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The original isn't a comma splice, because the commas aren't replacing needed conjunctions. It is a run on sentence. (3 or more independent clauses was What I was taught for run ons.)

 

I would also combine two or all of the clauses, since they all share the same subject. There are a couple options of combined sentences. My personal favorite is

 

Steve walked to the store and bought some milk, but he forgot the eggs.

 

I prefer this one in part for the natural rhythm of the sentence.

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The original isn't a comma splice, because the commas aren't replacing needed conjunctions. It is a run on sentence. (3 or more independent clauses was What I was taught for run ons.)

 

I would also combine two or all of the clauses, since they all share the same subject. There are a couple options of combined sentences. My personal favorite is

 

Steve walked to the store and bought some milk, but he forgot the eggs.

 

I prefer this one in part for the natural rhythm of the sentence.

The above is how I would do it:

 

Steve walked to the store and bought some milk, but he forgot the eggs.

 

When you're linking clauses with conjunctions, if the two clauses are short enough you don't need the comma. I don't believe you need the comma between store and and because the clauses are so short. Bought some milk is only three words.

Edited by Garga
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The above is how I would do it:

 

Steve walked to the store and bought some milk, but he forgot the eggs.

 

When you're linking clauses with conjunctions, if the two clauses are short enough you don't need the comma. I don't believe you need the comma between store and and because the clauses are so short. Bought some milk is only three words.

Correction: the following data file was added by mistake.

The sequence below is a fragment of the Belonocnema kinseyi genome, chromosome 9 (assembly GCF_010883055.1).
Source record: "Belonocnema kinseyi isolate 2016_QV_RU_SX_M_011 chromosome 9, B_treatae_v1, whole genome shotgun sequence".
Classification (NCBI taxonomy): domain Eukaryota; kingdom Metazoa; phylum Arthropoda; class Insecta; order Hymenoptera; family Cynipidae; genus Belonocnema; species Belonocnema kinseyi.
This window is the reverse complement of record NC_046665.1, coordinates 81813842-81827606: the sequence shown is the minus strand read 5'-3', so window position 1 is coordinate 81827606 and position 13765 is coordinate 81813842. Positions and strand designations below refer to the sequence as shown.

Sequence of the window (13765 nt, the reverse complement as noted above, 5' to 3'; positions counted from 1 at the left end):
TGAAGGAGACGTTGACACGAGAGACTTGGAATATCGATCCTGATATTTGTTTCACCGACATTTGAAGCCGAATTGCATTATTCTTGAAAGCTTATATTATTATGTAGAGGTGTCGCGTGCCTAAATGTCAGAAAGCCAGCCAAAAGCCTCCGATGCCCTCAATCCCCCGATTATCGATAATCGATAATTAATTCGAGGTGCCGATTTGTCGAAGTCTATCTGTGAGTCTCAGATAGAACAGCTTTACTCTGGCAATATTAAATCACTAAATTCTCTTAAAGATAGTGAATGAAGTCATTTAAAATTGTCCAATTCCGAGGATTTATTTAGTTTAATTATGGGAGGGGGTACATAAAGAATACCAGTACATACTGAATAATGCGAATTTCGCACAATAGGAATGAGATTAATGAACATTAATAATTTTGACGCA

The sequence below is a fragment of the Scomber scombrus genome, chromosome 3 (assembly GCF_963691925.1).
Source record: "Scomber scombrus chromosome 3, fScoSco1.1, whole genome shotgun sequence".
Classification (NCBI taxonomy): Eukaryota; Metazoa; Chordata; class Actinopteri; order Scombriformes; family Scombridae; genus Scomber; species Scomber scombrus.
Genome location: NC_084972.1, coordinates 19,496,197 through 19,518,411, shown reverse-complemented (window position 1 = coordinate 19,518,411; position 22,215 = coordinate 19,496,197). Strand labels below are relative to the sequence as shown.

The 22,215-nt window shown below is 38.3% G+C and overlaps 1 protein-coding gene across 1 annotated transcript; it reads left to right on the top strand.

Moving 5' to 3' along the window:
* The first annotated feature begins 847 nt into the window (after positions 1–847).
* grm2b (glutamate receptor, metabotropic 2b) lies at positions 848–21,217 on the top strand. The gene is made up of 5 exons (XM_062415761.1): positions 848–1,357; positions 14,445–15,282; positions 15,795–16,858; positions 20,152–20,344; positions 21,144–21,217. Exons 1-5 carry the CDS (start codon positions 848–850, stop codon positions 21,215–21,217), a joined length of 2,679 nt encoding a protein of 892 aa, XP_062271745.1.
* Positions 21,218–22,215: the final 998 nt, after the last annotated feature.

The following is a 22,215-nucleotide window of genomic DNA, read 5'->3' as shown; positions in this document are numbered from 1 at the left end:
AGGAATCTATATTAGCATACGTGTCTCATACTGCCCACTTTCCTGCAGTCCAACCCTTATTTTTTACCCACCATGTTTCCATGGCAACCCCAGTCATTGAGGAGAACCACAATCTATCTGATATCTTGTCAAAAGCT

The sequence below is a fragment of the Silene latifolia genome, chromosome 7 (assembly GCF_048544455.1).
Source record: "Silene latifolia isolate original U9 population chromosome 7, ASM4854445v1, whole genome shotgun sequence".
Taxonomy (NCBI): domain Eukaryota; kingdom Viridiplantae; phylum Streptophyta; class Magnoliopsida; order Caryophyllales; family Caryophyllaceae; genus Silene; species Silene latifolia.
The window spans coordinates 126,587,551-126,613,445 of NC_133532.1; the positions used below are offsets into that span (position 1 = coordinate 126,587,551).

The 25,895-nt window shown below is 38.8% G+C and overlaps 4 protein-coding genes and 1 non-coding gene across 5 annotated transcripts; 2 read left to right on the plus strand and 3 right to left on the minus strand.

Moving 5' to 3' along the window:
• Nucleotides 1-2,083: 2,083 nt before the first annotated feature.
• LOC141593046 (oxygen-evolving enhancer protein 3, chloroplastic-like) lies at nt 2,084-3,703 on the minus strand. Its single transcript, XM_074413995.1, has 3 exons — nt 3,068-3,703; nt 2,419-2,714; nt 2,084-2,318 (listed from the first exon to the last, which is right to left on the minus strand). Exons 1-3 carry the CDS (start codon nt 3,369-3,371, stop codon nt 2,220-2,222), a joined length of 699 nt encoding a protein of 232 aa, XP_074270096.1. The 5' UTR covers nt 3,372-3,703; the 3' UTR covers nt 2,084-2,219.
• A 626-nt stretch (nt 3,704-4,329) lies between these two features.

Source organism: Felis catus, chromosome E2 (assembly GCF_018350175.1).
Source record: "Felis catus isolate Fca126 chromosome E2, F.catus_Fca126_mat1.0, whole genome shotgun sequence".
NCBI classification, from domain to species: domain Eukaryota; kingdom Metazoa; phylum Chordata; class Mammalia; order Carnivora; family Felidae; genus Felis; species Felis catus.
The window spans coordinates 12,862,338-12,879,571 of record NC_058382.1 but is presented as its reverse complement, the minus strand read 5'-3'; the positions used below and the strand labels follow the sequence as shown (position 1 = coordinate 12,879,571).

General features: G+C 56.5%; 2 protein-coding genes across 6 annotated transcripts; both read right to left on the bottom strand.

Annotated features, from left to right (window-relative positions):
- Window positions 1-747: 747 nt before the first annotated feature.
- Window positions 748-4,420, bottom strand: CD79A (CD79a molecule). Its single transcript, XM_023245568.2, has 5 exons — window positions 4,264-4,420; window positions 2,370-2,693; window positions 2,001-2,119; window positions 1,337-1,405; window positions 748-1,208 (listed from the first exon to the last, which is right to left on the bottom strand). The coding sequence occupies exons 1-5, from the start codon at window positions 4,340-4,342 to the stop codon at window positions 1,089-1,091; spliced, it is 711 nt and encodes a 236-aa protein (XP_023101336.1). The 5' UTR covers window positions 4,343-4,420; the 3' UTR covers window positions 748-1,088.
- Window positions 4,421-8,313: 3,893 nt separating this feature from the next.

In the revised sentence above a comma isn't needed between store and and because Steve is the subject of both verbs walked and bought.

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The above is how I would do it:

 

Steve walked to the store and bought some milk, but he forgot the eggs.

 

When you're linking clauses with conjunctions, if the two clauses are short enough you don't need the comma. I don't believe you need the comma between store and and because the clauses are so short. Bought some milk is only three words.

 

No, the reason you don't need the comma is that "and bought some milk" is not an independent clause since it has no subject. It has nothing to do with the length of the clause.

If you wrote

"Steve walked to the store and wandered aimlessly from the hot cereal isle to the chilly frozen foods section"

it would not require a comma either because the clauses share a subject.

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No, this is a student in jr. high.  I asked on the high school board because I know you all have years of expreience and have proofread enough to have seen it all. :)

 

 

 

 

 

Since you posted this on the high school forum, are you editing a high schooler's paper?  I wouldn't accept any of the sentences from a high schooler.   ;)   I agree with Sebastian that connecting a long series of sentences with conjunctions is the definition of run-on.